Sedona Arizona panorama9 shot panorama

This past weekend was spent down in Sedona Arizona, just a quick trip down to see family and get some quick photos. I had never been down before so I wasn't sure exactly what to expect, but I was almost overwhelmed with the beauty and sheer size of some of the rock formations around town. The weather was pretty poor on day one, so it was spent mostly scouting for spots to shoot at when it did clear up. Day two was forecasted to me much nicer and clear all day so I packed up my gear and headed out to The Amitabha Stupa and Peace Park before the sun came up. Its nestled at the base of a few large rock formations, and out of the way enough where I was the only one there all morning.

Even at 16mm I didn't have enough range to get everything I wanted, so I decided to shoot some panoramas, this time taking at least 6-10 shots for each final shot. I hiked up into the park a bit and found myself at a wonderful location just as the sun started creeping down the rockface. From what I understand Chimney Rock is off to the left, while Coffeepot Rock is on the right side. This particular photo is a composite of nine photos at about 20mm each, taken at sunrise. The final resolution is 23,132 x 7,193, which works out to a whopping 166MP, clocking in around 1GB.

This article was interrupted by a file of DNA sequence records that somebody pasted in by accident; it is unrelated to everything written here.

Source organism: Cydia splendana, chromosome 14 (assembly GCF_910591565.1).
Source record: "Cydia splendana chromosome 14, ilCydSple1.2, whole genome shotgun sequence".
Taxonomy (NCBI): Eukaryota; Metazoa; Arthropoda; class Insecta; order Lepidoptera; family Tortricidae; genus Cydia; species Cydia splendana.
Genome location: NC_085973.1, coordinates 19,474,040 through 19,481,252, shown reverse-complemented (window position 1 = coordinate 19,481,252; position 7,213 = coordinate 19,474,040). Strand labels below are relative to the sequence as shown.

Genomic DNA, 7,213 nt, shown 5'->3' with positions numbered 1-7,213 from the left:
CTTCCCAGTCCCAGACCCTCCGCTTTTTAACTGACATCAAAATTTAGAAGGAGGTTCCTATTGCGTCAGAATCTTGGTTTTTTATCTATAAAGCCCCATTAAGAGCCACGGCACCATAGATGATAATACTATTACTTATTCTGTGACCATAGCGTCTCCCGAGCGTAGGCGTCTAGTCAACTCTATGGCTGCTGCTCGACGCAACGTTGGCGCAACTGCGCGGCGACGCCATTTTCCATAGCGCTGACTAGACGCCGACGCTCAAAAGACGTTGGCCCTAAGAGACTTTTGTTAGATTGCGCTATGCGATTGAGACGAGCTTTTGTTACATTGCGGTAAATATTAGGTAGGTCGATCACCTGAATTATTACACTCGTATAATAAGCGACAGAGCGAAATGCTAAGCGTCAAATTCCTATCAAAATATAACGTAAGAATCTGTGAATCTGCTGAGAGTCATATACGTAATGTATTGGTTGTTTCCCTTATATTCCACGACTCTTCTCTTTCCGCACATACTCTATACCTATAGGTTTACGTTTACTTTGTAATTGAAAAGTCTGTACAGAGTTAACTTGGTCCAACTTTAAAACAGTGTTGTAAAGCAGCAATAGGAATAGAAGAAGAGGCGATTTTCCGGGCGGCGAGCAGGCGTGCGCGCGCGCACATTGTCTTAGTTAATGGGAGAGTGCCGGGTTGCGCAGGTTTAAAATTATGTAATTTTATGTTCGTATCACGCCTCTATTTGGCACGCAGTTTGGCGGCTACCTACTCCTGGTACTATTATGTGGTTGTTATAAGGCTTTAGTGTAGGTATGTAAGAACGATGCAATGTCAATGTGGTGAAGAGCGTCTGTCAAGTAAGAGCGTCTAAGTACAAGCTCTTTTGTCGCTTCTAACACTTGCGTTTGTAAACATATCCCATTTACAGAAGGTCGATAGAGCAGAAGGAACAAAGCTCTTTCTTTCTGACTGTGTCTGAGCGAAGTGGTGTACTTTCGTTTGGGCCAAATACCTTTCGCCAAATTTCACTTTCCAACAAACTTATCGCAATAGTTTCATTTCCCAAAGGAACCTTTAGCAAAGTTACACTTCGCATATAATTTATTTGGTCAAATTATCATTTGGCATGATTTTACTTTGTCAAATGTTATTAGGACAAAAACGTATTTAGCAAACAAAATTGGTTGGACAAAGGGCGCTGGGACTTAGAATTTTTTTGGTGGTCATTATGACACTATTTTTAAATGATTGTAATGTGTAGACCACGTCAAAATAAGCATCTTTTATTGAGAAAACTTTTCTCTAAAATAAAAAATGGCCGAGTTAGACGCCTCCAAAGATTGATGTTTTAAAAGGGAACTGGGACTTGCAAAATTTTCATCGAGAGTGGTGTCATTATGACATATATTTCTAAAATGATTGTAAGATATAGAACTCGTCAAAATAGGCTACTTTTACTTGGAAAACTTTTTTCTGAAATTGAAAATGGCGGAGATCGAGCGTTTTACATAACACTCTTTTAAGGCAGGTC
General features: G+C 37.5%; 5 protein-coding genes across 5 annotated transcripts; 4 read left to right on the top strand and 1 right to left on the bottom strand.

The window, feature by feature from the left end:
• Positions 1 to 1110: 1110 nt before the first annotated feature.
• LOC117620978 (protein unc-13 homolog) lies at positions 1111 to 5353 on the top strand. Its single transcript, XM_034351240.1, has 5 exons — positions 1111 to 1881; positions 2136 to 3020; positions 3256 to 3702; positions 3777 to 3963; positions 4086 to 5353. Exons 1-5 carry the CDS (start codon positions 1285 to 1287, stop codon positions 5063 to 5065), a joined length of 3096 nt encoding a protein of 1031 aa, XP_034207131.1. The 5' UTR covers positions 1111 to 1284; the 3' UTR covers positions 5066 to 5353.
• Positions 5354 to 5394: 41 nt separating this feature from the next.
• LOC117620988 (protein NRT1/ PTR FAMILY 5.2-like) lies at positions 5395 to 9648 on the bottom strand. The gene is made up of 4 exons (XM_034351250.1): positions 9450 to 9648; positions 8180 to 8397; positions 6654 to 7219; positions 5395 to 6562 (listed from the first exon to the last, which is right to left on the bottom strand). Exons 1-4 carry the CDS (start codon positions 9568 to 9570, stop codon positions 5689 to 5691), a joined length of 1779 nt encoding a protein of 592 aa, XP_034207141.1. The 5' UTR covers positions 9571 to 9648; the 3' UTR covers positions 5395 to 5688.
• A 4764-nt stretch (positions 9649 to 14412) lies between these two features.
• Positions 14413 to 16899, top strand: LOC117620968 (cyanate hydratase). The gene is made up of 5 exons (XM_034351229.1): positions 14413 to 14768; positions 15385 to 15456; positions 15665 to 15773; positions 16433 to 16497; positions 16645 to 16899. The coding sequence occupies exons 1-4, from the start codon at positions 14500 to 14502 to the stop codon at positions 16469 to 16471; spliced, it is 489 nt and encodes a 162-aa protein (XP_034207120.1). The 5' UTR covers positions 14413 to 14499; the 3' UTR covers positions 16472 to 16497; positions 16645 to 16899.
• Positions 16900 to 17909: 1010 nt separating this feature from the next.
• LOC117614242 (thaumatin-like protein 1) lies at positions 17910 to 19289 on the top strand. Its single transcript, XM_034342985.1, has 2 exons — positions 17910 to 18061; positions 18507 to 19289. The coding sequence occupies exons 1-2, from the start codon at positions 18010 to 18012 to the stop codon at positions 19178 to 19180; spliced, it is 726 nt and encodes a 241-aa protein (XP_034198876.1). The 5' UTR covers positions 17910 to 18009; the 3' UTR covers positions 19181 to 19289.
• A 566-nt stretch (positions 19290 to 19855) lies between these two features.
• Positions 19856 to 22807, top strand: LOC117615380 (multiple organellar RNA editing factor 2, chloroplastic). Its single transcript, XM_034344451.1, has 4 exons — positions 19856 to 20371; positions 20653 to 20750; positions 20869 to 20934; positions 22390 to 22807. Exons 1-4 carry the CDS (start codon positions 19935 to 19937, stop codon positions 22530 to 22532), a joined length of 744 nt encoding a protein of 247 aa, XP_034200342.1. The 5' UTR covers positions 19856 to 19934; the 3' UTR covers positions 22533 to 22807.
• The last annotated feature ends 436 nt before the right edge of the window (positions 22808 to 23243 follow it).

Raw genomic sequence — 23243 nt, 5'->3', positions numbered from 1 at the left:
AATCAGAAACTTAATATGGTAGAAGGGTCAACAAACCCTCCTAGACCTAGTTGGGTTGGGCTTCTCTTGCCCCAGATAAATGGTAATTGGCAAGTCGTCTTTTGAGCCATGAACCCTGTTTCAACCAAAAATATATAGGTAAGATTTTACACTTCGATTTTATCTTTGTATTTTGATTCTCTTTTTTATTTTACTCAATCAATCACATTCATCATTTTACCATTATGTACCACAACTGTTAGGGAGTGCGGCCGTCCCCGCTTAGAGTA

I had to adjust each photo before compositing because the exposure level was thrown off during panning due to the sun being very close to the right-most frame. Once they were all correctly exposed and color-balanced I ran them through Photoshop's Photomerge feature to combine them into one gargantuan file. From there I edited out a spot that was on the lens which showed up nine times, as well as a high-pass layer mask sharpening to make sure the sky stayed smooth while the rocks were as sharp as they could be.

Getting nine exposures down into one large panorama is pretty tricky but I am getting much better. I hope to take what I have learned and use it for a 15-20 exposure panorama of the city skyline, but I have never stacked them both horizontally and vertically. We'll see how that goes.